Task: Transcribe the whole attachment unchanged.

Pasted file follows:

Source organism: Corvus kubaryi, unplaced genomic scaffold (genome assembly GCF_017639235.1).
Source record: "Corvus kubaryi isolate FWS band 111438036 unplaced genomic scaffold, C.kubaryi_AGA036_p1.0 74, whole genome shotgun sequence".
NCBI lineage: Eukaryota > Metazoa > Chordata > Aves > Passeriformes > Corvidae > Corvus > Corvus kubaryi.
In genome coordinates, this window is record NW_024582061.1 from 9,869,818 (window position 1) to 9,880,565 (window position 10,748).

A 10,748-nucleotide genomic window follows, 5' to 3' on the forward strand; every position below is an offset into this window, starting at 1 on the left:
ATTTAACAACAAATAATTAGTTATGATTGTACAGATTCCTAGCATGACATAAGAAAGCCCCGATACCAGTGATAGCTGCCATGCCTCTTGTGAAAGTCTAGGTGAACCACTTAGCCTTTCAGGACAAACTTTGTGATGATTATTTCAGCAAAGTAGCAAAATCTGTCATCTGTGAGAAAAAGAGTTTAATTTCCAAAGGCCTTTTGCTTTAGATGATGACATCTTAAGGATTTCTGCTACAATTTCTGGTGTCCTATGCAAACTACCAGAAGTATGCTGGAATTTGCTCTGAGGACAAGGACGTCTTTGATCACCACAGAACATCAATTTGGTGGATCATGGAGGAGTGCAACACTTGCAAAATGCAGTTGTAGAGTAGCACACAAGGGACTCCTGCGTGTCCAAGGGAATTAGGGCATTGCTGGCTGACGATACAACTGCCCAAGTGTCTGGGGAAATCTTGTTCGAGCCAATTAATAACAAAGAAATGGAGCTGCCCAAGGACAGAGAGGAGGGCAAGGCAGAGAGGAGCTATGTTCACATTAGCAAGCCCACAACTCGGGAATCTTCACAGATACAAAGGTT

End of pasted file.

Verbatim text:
Source organism: Corvus kubaryi, unplaced genomic scaffold (genome assembly GCF_017639235.1).
Source record: "Corvus kubaryi isolate FWS band 111438036 unplaced genomic scaffold, C.kubaryi_AGA036_p1.0 74, whole genome shotgun sequence".
NCBI lineage: Eukaryota > Metazoa > Chordata > Aves > Passeriformes > Corvidae > Corvus > Corvus kubaryi.
In genome coordinates, this window is record NW_024582061.1 from 9,869,818 (window position 1) to 9,880,565 (window position 10,748).

A 10,748-nucleotide genomic window follows, 5' to 3' on the forward strand; every position below is an offset into this window, starting at 1 on the left:
ATTTAACAACAAATAATTAGTTATGATTGTACAGATTCCTAGCATGACATAAGAAAGCCCCGATACCAGTGATAGCTGCCATGCCTCTTGTGAAAGTCTAGGTGAACCACTTAGCCTTTCAGGACAAACTTTGTGATGATTATTTCAGCAAAGTAGCAAAATCTGTCATCTGTGAGAAAAAGAGTTTAATTTCCAAAGGCCTTTTGCTTTAGATGATGACATCTTAAGGATTTCTGCTACAATTTCTGGTGTCCTATGCAAACTACCAGAAGTATGCTGGAATTTGCTCTGAGGACAAGGACGTCTTTGATCACCACAGAACATCAATTTGGTGGATCATGGAGGAGTGCAACACTTGCAAAATGCAGTTGTAGAGTAGCACACAAGGGACTCCTGCGTGTCCAAGGGAATTAGGGCATTGCTGGCTGACGATACAACTGCCCAAGTGTCTGGGGAAATCTTGTTCGAGCCAATTAATAACAAAGAAATGGAGCTGCCCAAGGACAGAGAGGAGGGCAAGGCAGAGAGGAGCTATGTTCACATTAGCAAGCCCACAACTCGGGAATCTTCACAGATACAAAGGTT